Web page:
213 F3d 381 Arnold R. Rissman v. Owen Randall Rissman and Robert Dunn Glick

213 F.3d 381 (7th Cir. 2000)

Arnold R. Rissman, Plaintiff-Appellant,
Owen Randall Rissman and Robert Dunn Glick, Defendants-Appellees.

No. 99-2719

In the United States Court of Appeals For the Seventh Circuit

Argued April 7, 2000
Decided May 23, 2000
Rehearing and Rehearing En Banc Denied June 19, 2000.

Appeal from the United States District Court for the Northern District of Illinois, Eastern Division. No. 98 C 3656--Blanche M. Manning, Judge.

Before Bauer, Easterbrook, and Rovner, Circuit Judges.

Easterbrook, Circuit Judge.

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Gerald Rissman formed Tiger Electronics to make toys and games. In 1979 Gerald gave his sons Arnold, Randall, and Samuel large blocks of stock in the firm: Gerald kept 400 shares and gave Randall 400, Arnold 100, and Samuel 100. In 1986 both Gerald and Samuel withdrew from the venture. Tiger bought Gerald's stock, and Arnold bought Samuel's, leaving Randall with 2/3 of the shares and Arnold with the rest. Randall managed the business while Arnold served as a salesman. Arnold did not elect himself to the board of directors, though Tiger employed cumulative voting, which would have enabled him to do so. When the brothers had a falling out, Arnold sold his shares to Randall for $17 million. Thirteen months later, Tiger sold its assets (including its name and trademarks) for $335 million to Hasbro, another toy maker, and was renamed Lion Holdings. Arnold contends in this suit under the federal securities laws (with state-law claims under the supplemental jurisdiction) that he would not have sold for as little as $17 million, and perhaps would not have sold at all, had Randall not deceived him into thinking that Randall would never take Tiger public or sell it to a third party. Arnold says that these statements convinced him that his stock would remain illiquid and not pay dividends, so he sold for whatever Randall was willing to pay. Arnold now wants the extra $95 million he would have received had he retained his stock until the sale to Hasbro.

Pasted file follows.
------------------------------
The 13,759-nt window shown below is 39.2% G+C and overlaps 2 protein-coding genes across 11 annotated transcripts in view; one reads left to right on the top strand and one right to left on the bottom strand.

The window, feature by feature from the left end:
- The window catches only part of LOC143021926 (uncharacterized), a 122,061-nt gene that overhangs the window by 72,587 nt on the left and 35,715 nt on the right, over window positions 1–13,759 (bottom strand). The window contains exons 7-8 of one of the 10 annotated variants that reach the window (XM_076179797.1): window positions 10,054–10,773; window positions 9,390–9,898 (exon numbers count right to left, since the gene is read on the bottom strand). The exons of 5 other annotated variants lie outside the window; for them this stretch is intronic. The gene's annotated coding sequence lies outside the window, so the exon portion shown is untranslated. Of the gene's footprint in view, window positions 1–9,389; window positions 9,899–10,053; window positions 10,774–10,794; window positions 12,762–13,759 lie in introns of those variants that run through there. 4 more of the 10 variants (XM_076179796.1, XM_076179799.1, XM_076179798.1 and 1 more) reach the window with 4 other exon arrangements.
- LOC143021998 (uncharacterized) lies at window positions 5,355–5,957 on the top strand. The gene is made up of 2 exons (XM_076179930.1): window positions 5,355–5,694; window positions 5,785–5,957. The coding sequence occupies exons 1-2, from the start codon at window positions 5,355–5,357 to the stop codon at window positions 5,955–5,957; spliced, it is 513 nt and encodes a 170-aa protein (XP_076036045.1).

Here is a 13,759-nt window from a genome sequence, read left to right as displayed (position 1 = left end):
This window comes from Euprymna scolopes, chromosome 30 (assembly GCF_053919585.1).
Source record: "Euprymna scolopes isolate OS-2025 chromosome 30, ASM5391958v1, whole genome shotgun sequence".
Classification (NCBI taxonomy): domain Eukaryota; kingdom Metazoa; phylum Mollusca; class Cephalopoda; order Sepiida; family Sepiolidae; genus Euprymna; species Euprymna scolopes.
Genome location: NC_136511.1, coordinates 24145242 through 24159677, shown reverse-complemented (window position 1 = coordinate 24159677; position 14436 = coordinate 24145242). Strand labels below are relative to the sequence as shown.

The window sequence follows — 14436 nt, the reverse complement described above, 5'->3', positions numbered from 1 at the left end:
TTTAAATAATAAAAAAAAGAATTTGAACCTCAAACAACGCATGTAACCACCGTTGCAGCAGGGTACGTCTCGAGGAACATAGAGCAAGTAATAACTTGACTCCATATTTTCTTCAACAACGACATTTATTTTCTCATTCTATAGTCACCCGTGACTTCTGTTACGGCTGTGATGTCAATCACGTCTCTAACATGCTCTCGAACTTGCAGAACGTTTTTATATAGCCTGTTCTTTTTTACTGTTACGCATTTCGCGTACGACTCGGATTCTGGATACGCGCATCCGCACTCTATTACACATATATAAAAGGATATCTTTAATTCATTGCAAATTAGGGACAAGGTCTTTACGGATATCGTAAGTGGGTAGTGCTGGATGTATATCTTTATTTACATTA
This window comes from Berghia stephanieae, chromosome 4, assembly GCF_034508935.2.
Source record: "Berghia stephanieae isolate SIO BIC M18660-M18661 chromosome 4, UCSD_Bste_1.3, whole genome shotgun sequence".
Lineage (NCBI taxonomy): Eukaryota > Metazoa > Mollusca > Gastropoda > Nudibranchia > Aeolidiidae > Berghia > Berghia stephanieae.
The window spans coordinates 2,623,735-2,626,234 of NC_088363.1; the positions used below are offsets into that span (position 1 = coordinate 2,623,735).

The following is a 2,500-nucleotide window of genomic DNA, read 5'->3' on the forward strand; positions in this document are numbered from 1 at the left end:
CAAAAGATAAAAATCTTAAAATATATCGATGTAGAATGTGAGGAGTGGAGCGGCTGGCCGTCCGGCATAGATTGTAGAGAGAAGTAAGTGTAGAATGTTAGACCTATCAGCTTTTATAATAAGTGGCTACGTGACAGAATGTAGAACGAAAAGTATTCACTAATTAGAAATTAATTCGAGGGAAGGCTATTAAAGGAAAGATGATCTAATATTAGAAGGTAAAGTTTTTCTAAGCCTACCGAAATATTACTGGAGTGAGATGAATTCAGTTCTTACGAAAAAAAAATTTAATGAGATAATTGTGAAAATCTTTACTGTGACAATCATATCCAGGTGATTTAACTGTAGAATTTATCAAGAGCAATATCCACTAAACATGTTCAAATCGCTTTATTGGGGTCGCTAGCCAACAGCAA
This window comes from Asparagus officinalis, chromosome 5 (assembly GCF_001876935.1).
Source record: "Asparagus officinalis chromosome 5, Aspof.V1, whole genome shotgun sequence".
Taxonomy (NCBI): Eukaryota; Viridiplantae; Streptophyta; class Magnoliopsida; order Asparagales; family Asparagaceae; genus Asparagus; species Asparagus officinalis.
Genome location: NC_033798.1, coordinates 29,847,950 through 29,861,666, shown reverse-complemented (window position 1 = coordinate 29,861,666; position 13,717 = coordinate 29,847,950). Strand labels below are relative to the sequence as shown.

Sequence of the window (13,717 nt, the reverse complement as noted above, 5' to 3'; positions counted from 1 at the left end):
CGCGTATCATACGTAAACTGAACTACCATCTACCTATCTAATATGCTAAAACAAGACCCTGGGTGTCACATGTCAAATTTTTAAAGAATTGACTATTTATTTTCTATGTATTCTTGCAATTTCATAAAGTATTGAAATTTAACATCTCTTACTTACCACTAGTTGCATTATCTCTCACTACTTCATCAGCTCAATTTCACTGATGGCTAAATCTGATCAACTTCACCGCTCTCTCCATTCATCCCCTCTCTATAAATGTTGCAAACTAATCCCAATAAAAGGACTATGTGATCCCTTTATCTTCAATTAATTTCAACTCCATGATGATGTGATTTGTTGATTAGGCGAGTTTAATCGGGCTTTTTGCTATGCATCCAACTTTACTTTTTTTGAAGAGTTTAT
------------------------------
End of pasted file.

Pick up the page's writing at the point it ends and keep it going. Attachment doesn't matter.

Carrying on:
Because the district judge granted summary judgment to the defendants, see 1999 U.S. Dist. Lexis 10611 (N.D. Ill.), we must assume that Randall told Arnold that he was determined to keep Tiger a family firm. Likewise we must assume that Randall secretly planned to sell after acquiring Arnold's shares. But we need not assume that Arnold relied on Randall's statements (equivalently, that the statements were material to and caused Arnold's decision), and without reliance Arnold has no claim under sec. 10(b) or Rule 10b-5. See 15 U.S.C. sec. 78j(b); 17 C.F.R. sec. 240.10b-5; Basic, Inc. v. Levinson, 485 U.S. 224, 243 (1988). Arnold asked Randall to put in writing, as part of the agreement, a representation that Randall would never sell Tiger. Randall refused to make such a representation. Instead he warranted (accurately) that he was not aware of any offers to purchase Tiger and was not engaged in negotiations for its sale. Contrast Jordan v. Duff & Phelps, Inc., 815 F.2d 429 (7th Cir. 1987). The parties also agreed that if Tiger were sold before Arnold had received all installments of the purchase price, then payment of the principal and interest would be accelerated. Having sought broader assurances, and having been refused, Arnold could not persuade a reasonable trier of fact that he relied on Randall's oral statements. See Karazanos v. Madison Two Associates, 147 F.3d 624, 628-31 (7th Cir. 1998). Having signed an agreement providing for acceleration as a consequence of sale, Arnold is in no position to contend that he relied on the impossibility of sale.